The annual Toys Designed by Artists exhibit at the Arkansas Arts Center is a showcase for contemporary craft that loves a good joke. Some of the entries in this juried show are outright toys; most are playfully ironic, even bitingly so.
This year’s 32nd annual exhibit finds considerable strength in metal manipulated into such things as a giant insect, a “paper” airplane, alien antennae, balance beam creatures and a crank toy that makes eyeballs wink. Fine wooden pieces are less mordant, with the exception of Little Rock art student Maribeth Anders’ “Higher Education,” the façade of a clapboard one-room schoolhouse on legs so high the steps are unreachable.
At opposite ends of the emotional spectrum are the sophisticated and finely crafted “Hopping Push Toy,” a lovely brushed pewter and copper rabbit whose action makes the two-piece bunny move (by Miel Margarita Paredes of Madison, Wis.), and a vicious little tank, “OWtside,” decked out in spiked wheels, concertina wire and miniature sawblades (John Van Horn of Little Rock). In between are Toy show regular Bill Reid’s “Toynado” (a fantastical, tornado-spouting and toothy fish) and Arkansas craftsman Rusty Nuffer’s “That’s Right Cosby” (a grasshopper made of farm tools, including a spring that makes its head go up and down).
The Arts Center’s purchases from the show include “Playne” (Clint R. Shaw of Charleston, Ill.), a large copper sheet perfectly folded and cut as paper ripped from a schoolchild’s notebook; and the neat enamel, string and metal creation “Parts for a Toy Theater: Curtain, Sloping Stage, Backdrop and Branch (spring)” (Lauren Wilcox, Little Rock).
For the children are rocking horses — or, rather, a rocking Tyrannosaurus rex and a rocking giraffe. The nearly 5-feet-long and 4-feet-high “Rocking T-Rex” (Ronald Sepulski of Harbor Springs, Mich.) bares teeth and tongue and curving tail in silky-smooth blond wood, wood that has been pieced to create stripes and suggest shadow with natural changes in the grain. A red saddle sits on the long-necked “Giraffe Rocker (The Remix)” (by Dot Williams of Asheville, N.C.).
Funny toys: Invited artist Chelsea Stone’s silver necklace featuring the head and torso of a woman whose breasts are removable and Colorado artist Marc Horovitz’s crank-toy alien who collapses from smog at a Los Angeles stoplight waiting for the light to change. Not so funny: Californian Eric Culver’s “Ocean Adventure,” a crank toy in which the heads of a man and a woman bob in an ocean of sharks, and which, intentionally or not, recalls the real fate of scuba divers left at sea to die by an incompetent dive boat company some years back.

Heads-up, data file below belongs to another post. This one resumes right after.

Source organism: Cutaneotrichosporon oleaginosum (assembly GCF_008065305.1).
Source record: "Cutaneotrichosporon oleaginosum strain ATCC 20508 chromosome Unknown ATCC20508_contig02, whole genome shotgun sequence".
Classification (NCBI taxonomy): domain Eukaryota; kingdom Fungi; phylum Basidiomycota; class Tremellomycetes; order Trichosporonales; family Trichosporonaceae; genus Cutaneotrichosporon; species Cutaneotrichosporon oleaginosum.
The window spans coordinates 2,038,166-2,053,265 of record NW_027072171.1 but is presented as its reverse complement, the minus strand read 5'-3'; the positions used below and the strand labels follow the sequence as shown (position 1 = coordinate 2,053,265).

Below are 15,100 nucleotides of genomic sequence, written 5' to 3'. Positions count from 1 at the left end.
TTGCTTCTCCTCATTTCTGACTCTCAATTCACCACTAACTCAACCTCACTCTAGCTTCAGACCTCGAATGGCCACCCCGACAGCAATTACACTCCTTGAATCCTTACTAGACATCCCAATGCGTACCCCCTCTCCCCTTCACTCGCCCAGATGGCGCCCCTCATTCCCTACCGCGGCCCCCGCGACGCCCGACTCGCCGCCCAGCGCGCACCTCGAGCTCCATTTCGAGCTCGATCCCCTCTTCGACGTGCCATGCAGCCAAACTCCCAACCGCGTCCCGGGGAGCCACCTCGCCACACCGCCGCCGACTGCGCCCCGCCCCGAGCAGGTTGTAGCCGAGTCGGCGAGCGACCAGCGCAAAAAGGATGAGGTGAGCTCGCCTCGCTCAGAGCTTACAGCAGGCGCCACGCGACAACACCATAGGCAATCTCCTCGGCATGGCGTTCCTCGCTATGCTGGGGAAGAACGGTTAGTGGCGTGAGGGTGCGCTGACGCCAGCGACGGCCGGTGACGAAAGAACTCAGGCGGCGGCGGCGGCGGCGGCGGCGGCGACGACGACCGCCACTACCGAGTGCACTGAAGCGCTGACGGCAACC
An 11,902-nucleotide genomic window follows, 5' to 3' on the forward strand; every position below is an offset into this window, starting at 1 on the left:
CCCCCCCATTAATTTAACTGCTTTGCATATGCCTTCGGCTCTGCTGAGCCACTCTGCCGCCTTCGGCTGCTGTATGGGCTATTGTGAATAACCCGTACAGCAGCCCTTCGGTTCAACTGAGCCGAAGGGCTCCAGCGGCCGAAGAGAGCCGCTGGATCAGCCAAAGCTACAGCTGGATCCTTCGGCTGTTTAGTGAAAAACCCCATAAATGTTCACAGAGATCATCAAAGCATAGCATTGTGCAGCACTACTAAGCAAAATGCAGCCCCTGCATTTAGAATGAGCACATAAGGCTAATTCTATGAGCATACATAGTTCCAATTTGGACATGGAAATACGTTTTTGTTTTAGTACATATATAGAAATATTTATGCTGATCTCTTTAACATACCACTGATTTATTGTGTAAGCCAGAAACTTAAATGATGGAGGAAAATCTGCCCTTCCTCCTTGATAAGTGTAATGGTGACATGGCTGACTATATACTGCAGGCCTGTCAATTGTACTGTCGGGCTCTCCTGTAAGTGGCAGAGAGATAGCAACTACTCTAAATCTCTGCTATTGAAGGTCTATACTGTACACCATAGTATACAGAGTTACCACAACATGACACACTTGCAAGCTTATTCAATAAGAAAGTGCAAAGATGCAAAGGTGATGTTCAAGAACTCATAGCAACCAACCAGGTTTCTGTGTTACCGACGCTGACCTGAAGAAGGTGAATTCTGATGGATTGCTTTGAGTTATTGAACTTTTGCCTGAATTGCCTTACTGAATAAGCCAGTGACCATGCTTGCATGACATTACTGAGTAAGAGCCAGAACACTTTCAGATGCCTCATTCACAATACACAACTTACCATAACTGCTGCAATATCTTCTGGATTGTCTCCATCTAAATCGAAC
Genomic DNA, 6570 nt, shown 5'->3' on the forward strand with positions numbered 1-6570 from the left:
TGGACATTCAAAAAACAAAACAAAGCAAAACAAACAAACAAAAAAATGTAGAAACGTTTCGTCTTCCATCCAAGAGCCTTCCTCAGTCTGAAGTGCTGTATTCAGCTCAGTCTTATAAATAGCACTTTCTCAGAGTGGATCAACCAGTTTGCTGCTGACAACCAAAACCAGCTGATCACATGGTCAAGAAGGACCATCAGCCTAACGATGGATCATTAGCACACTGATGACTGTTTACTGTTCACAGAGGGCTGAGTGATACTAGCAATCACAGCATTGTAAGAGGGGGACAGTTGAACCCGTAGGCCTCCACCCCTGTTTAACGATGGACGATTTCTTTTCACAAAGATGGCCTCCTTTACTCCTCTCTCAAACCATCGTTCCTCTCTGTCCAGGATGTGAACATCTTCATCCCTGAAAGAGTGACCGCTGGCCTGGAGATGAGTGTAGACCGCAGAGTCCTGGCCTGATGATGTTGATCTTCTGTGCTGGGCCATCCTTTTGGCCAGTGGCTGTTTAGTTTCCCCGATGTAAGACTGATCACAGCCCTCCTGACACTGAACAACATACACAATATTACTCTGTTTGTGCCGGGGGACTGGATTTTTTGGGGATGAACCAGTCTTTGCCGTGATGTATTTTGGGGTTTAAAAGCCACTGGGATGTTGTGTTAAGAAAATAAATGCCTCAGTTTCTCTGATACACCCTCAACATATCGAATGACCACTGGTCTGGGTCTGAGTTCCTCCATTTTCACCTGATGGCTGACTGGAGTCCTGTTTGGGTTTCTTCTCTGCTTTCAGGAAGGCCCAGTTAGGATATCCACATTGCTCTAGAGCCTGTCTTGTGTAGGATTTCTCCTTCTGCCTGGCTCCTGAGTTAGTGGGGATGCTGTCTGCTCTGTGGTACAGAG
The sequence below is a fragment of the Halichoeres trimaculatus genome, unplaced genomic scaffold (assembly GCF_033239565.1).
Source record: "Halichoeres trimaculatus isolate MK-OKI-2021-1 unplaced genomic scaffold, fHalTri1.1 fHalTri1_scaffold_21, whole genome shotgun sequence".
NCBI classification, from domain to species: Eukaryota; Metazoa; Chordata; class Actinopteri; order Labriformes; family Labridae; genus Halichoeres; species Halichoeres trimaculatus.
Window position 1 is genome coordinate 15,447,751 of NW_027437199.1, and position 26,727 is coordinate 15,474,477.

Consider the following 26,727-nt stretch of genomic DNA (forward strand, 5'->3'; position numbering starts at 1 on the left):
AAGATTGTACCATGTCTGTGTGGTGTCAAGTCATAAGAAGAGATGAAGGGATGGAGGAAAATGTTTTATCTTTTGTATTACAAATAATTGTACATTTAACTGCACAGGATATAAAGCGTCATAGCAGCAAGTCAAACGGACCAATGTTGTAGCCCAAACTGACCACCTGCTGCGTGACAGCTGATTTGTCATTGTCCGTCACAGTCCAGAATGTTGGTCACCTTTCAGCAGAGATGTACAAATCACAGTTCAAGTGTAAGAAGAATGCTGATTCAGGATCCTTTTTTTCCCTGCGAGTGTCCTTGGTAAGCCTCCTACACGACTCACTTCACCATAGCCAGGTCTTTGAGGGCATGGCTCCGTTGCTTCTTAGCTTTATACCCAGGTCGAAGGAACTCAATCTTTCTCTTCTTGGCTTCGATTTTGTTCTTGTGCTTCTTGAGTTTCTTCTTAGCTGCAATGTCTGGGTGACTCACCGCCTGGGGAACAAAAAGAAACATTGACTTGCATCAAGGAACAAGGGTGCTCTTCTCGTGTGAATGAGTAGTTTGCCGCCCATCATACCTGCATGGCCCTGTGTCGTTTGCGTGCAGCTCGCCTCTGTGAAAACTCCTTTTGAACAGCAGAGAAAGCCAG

Just plain pretty: Show regular Hal Poth’s “A Float of Duck Boats” pull toy featuring a carved and painted mallard pair, the female’s brown feathers rendered in a tiny checkerboard style.
This writer’s favorite of show (though “Higher Education” has its temptations) is the clever and weirdly beautiful “Dead Toy” (Amy K. Wendland of Durango, Colo.), which is a walnut rat on its back, its feet curled over little bone wheels, suggesting that in life, right side up, it was a pull toy. (It is now a drag toy, with string emanating from the rat’s sheepskin body.)
A price list is available on request. The show runs through April 17.
“In Stabiano: Exploring the Ancient Seaside Villas of the Roman Elite,” erected in gallery space that normally holds the permanent collection to make room for Tabriz, features fragments of second century frescoes and artifacts in glass and metals, with an accompanying 17-minute video to put things in context. The frescoes’ pigments are from the earth — red and yellow ochres and the copper-like mineral that produced blue — but are used to depict the unearthly, the ancient gods and goddesses of Rome. That the Romans surrounded themselves with their own mythology suggests less a taste for nostalgia (like we exhibit when we choose toile to cover our chairs or Willow Blue to set the table to recall a finer time) than a contemporary confidence in their destiny as empire builders.
The exhibit tends to produce fragmentary conclusions such as that — bits and pieces of insight — and a hope that archeologists will get the funding they need to get more of the town, covered in volcanic ash, uncovered. This reporter could have used more substance, something more to hold on to.
Still, if one can’t get to Italy, it’s nice to have Italy come to the Arts Center. Don’t overlook the lamp carved to look like two sandaled feet.
The exhibit runs through April 3.
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